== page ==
Staging- ~ ½ of cats will have evidence of lymphoma elsewhere. Peripheral lymph nodes, intra-thoracic and intra-abdominal lymph nodes. Less commonly - spleen, liver, bone marrow or kidney. Complete staging - abdominal ultrasound and a bone marrow aspirate also
10. Mediastinal Lymphoma
Surgery does not play a role in the treatment of mediastinal lymphoma. Radiation therapy - Increase response rates or treat those resistant to chemotherapy.The risk of pulmonary damage is high with high doses of radiation therapy. Lymphoma-very radiation responsive. Chemo is mainstay. Most chemotherapy responsive lymphomas in the cat. We use CHOP chemotherapy for these cats. Multiple drug therapy more effective than single agent therapy, esp w/ adriamycin. Response rates range from 50-90%.
Median survival times and prognosis varies depending on who you talk to. FeLV negative cats -longest MST- remissions of >1 year and up to > 11 years. FeLV positive cats MST 2-3 months up to 4-6 months. Anecdotally, many oncologists feel that these cats enjoy longer survival times then what has been reported. Some of these cats have been reported to have disease free intervals of years and often die of other causes related to their FeLV status. Cats with a single mediastinal site survive longer than cats with more diffuse disease.
11. Multicentric/Nodal Lymphoma
Study of 118 cats with lymphoma, about 40% (47 cats) were noted to peripheral lymph node involvement. 18 had single node involved, 13 regional lymphadenopathy (head, neck and axilla) and 16- generalized lymphadenopathy. 50% had other organ system involvement.
A group of young cats (1-4 years) generalized lymphadenopathy - low grade lymphoma. 50% Maine Coon cats. All alive 1-7 years whether or not they were treated. Now thought to be inflammatory condition as opposed to a lymphoma. Cats recover and their lymphadenopathy resolved within 5-120 days.
9 cats were diagnosed with a lymphoma of B-cell origin with histologically very variable cells difficult dx. The cats all had cervical or mandibular node involvement with a median age of 11 years. All FeLV/FIV negative by PCR and surgical excision of the affected nodes was curative in all cats except for one. This cat experienced recurrence twice at 6 month intervals and finally responded to COP.
Staging- MDB - CBC, biochemistry profile, urinalysis and FeLV/FIV test. Imaging: CXR, AUS. BMA also. FNA of the affected lymph nodes is often enough for diagnosis- but in tough cases a biopsy may be required diagnose lymphoma.
Treatment for a single node- surgical excision (staging!). Disseminated disease chemotherapy. CHOP protocol. Poor px FeLV/FIV positive cats that are sick on presention.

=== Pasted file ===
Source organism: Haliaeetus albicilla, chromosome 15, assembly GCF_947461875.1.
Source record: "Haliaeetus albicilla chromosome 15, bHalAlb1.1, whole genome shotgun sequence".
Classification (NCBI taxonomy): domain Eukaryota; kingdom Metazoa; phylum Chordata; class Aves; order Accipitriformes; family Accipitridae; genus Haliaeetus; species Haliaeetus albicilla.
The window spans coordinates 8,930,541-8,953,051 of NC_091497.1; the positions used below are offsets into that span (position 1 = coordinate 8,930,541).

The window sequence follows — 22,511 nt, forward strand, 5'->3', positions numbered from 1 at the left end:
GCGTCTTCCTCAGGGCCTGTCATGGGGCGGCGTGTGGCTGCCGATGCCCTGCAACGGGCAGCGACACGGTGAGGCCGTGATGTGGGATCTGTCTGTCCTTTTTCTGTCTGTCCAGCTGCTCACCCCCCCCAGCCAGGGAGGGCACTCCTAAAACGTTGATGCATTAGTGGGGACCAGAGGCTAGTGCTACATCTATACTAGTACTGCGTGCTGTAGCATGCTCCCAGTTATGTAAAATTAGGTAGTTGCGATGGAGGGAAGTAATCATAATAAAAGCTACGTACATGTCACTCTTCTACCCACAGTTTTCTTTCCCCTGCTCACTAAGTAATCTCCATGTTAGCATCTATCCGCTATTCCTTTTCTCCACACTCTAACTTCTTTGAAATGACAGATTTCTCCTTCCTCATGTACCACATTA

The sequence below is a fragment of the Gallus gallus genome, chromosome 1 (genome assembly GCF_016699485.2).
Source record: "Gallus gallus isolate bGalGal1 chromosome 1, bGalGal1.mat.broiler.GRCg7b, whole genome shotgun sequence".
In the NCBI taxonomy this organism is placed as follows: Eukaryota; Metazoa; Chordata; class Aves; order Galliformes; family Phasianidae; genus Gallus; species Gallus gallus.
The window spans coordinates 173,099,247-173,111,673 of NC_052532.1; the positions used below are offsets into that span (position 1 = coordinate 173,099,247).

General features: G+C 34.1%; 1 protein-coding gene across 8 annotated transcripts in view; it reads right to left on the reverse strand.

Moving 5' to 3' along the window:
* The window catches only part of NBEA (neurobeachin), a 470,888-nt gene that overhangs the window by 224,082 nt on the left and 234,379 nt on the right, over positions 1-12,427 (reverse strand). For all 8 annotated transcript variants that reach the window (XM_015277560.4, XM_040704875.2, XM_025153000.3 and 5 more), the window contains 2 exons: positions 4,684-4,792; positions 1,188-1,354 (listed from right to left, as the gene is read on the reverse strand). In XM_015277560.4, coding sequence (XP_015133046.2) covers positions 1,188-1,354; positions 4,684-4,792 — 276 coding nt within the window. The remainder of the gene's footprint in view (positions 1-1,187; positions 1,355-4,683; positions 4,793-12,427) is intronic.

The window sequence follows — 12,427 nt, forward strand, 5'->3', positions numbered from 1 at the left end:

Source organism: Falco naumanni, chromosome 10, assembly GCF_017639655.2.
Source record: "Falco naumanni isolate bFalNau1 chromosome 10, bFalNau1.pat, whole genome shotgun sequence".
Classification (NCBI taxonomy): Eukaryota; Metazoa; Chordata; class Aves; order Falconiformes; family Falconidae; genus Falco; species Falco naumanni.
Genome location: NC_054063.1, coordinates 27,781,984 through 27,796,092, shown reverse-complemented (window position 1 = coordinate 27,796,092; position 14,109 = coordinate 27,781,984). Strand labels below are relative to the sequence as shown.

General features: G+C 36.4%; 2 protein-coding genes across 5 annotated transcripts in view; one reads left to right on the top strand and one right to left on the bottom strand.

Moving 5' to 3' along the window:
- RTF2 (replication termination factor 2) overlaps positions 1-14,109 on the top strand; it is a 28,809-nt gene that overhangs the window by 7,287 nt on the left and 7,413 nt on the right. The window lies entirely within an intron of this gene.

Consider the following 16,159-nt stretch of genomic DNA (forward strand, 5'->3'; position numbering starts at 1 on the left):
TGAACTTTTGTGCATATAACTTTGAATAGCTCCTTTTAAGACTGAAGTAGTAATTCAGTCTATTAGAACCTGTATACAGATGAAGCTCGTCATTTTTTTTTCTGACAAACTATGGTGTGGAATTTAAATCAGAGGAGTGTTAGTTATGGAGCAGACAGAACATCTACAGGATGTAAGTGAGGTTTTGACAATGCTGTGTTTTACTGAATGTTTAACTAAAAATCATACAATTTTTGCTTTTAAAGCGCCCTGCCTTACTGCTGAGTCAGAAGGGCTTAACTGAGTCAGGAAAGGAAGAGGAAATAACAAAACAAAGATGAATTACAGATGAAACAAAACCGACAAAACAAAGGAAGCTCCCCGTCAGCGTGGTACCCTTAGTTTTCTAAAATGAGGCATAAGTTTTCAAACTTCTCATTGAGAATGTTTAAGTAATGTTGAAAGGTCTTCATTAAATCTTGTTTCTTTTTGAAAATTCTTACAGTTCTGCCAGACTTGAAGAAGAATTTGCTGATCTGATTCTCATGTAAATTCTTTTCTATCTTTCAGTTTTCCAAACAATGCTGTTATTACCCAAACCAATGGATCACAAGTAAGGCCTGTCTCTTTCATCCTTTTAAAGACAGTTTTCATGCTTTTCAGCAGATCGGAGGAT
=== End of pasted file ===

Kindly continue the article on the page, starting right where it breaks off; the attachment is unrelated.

12. Extranodal Lymphoma
Common extranodal sites: nasal cavity, CNS and renal lymphoma. We will go over these briefly.
Nasal lymphoma -older FeLV negative cats. It has been reported in FeLV positive cats- more likely to have systemic disease and a poorer px. Clinical signs: nasal discharge, facial deformity, watering of the eyes, anorexia (due to inability to smell food) and weight loss. Diagnosis: nasal biopsy or fine needle aspirate through the face (usually in cats with boney destruction and facial deformity). Staging MDB, CXR, AUS, BMA and CT scan of the head for radiation planning. Treatment options: radiation therapy and chemotherapy- alone or in combination. Systemic disease = chemotherapy. Appetite stimulants and pain medications supportive care for radiation side effects. Cats do great with RT- the occular side effects can be quite severe. May result in blindness or even require enucleation. Cats have very large eyes and short noses making sparing the eyes impossible. Side effects : KCS, cataracts and retinal degeneration. Chemotherapy- CHOP protocol. At the VMTH we use radiation therapy first and save chemotherapy for those cats that fail. Anecdotally, there have been reports of cats that originally present with nasal lymphomas having recurrence in the kidneys. There have been no published reports supporting this.
3. True incidence is unknown. Not all cats with brain mass will have symptoms. Intracranial lymphoma -older FeLV negative cats, whereas spinal lymphoma- young FeLV positive cats. Clinical signs- brain involvement: seizures, cranial nerve deficits, ataxia, circling, blindness, disorientation, aggression, hyperesthesia, intention tremors, anorexia and lethargy. Clinical signs- spinal cord lesions: posterior paresis/paralysis that is typically bilateral. Diagnosis may be achieved about 50% of the time with a CSF tap. CT or MRI are very good at demonstrating a mass in the brain. Staging as previously discussed. Radiation therapy - treatment of choice for local disease, chemotherapy for diffuse disease. Chemotherapy drugs that cross the blood brain barrier such as CCNU, prednisone or cytosine arabinoside have been used. These drugs have little effect when used alone. Most cats with spinal lymphoma have involvement of other sites (the bone marrow is commonly affected) and require chemotherapy. Steroids alone provided some short term relief. Combination chemotherapy has provided the best responses. Most survival times < 20 weeks. Surgery has little role in the treatment of this disease.